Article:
Major sporting bodies have welcomed the news that outdoor sporting events will be able to accommodate audiences of up to 4,000 from 2 December.
Prime Minister Boris Johnson announced yesterday, 23 November, that following the end of lockdown spectator sport can resume inside and outside in Tier 1 locations, subject to social distancing guidelines, with audiences limited to 50% of a venue’s capacity, or either 4,000 people outdoors or 1,000 people indoors. The rules are identical In Tier 2 areas aside from outdoor events, with audiences limited to 2,000.
Rugby Union communications director Kathryn Williamson said that once the organisation knows what tier the 82,000-capacity Twickenham stadium will be in, it will consider running the Autumn Nations Cup Final on December 6 as a test event to support the return of fans to stadiums.
“We are reviewing options and working through the details of how we would manage ticket distribution,” she said.
The Premier League welcomed the news that spectators could return to matches for the first time since March and said its ambition is to work with Government to increase attendance to more substantial levels: “Until this can be done, many fans will be unable to attend games and our clubs will continue to operate matches at a financial loss.
“Our priority continues to be the agreement of a roadmap, with DCMS and the Sports Technology and Innovation Group, for pilot events that can help our clubs quickly scale up to larger capacities in line with the Sports Ground Safety Authority’s (SPGSA) COVID-secure guidelines and beyond.
“Premier League clubs have a proven track record of achieving high-biosecurity standards and we believe we can play a significant role in the Government’s rapid turnaround testing initiative.”
A spokesperson for the English Football League welcomed the decision and said the organisation looked forward to re-opening some club stadiums with spectators in attendance: “It is an important step in achieving a return to normal, alongside it being crucial to addressing the significant revenue gap left by a lack of spectators and other revenue streams as a result of the pandemic.”
The EFL, which comprises the Championship, League One and League Two, said it had proven that fans can be accommodated safely at its Covid-secure venues: “Having worked closely in developing the appropriate safety guidance in conjunction with DCMS and the SGSA, alongside undertaking a series of pilot events hosting up to 1,000 spectators in September, EFL Clubs have already demonstrated that they are well positioned to deliver the safe return of fans.”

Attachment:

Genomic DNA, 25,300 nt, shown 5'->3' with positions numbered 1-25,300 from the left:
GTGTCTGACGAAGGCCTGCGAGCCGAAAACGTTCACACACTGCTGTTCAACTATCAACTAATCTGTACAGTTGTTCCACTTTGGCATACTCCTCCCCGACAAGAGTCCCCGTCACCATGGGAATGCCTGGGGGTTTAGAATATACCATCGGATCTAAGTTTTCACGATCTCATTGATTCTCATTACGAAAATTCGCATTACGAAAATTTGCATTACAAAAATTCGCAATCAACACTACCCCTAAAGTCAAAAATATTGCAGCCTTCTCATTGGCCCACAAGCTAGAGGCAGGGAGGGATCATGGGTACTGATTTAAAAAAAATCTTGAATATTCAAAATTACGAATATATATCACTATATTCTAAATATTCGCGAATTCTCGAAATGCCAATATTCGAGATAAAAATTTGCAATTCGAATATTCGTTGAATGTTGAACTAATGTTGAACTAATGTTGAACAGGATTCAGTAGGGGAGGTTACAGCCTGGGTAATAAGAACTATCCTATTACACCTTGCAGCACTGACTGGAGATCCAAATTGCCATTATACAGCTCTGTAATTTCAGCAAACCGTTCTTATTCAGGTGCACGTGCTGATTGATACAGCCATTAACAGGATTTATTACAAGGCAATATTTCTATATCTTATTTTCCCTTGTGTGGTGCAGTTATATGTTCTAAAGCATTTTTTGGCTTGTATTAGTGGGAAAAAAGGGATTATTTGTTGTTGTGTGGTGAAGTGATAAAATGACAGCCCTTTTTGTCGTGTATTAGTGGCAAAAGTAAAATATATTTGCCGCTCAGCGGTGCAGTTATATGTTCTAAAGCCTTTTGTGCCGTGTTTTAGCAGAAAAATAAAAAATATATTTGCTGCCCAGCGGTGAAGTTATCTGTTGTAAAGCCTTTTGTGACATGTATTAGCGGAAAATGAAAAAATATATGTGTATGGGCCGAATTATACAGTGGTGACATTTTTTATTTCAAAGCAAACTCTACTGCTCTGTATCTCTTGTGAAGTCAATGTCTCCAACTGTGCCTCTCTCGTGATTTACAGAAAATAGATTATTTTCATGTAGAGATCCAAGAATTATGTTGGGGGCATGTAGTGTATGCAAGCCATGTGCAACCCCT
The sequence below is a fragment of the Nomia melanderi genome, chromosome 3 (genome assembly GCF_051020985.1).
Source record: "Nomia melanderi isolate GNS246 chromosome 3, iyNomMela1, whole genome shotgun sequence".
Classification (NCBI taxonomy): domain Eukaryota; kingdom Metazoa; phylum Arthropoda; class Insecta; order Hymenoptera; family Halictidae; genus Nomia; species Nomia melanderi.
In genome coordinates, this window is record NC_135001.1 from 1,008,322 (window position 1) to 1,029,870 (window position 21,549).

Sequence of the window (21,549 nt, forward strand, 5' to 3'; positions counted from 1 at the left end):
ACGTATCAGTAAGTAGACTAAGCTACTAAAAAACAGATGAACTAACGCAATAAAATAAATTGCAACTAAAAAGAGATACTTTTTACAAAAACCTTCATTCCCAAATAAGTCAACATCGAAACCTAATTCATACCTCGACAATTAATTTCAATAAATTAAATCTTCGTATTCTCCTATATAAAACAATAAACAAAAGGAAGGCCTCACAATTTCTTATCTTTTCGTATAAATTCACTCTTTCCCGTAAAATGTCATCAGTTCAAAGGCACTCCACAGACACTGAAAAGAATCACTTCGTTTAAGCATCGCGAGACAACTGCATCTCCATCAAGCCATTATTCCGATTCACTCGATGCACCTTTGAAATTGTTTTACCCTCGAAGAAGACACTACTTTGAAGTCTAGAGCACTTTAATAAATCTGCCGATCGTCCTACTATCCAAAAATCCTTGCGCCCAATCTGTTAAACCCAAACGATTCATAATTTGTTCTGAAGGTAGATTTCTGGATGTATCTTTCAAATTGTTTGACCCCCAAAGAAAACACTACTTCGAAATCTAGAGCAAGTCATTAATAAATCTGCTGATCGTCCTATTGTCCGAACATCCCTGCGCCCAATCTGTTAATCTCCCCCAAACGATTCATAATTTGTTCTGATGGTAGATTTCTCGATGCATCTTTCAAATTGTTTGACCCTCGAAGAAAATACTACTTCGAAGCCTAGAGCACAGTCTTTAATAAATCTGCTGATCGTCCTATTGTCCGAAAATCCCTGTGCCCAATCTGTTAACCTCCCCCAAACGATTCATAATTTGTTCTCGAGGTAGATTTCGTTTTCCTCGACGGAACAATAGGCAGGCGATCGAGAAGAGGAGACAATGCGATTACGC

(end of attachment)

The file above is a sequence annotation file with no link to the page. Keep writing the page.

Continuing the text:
The League said exit analysis had shown that those who attended pilot fixtures felt overwhelmingly safe and adhered to the necessary protocols: “EFL will continue its work with clubs to ensure that they have the most up to-date safety procedures in place to welcome supporters back as soon as the relevant restrictions are lifted.”
The news wasn’t best timed for the Rugby Football League (RFL), with its season finishing this Friday, 27 November, and the action not due to resume until March.
Speaking to Times Radio, Simon Johnson Chair of RFL said, “We welcome the announcement but cruelly it is just a bit too late for us. We have had to play 90% of our season behind closed doors.
“Crucially we are hosting the Rugby League World Cup in England this time next year and for us the biggest benefit of this announcement is that it now looks likely that the pent-up demand that there is for major sports events will result in us being able to host the World Cup with the expectation that we will be able to have almost full capacity. When we went on sale with the initial ballot the response was overwhelming.”
David Armstrong, the chief executive of the Racecourse Association, said that following last week’s announcement that £40 million of loans would be available to horse racing it was more good news for racecourses across England: “Even with limited numbers, racecourses can start to re‐open facilities for racegoers, hospitality guests and owners. Work continues to prepare for larger-scale pilots across the sports sector and Racing will continue to play a key role in this vital recovery phase.”
Goodwood motorsport director Daniel Garlick said, “We are really pleased to hear the news regarding small crowds returning to outdoor sporting events which is a great step forward for the sports and events industries. At Goodwood, we will be announcing our 2021 event dates soon and whilst current vaccination news seems very positive which is absolutely fantastic, the team are busy planning for every eventuality to ensure an enjoyable and Covid-safe return.”
PGA European Tour championship director Mark Casey said. “We are obviously delighted with the news but in the short term our events are hosted out of Europe until the Spring but this news is good for the events industry as a whole and our planning processes for 2021.”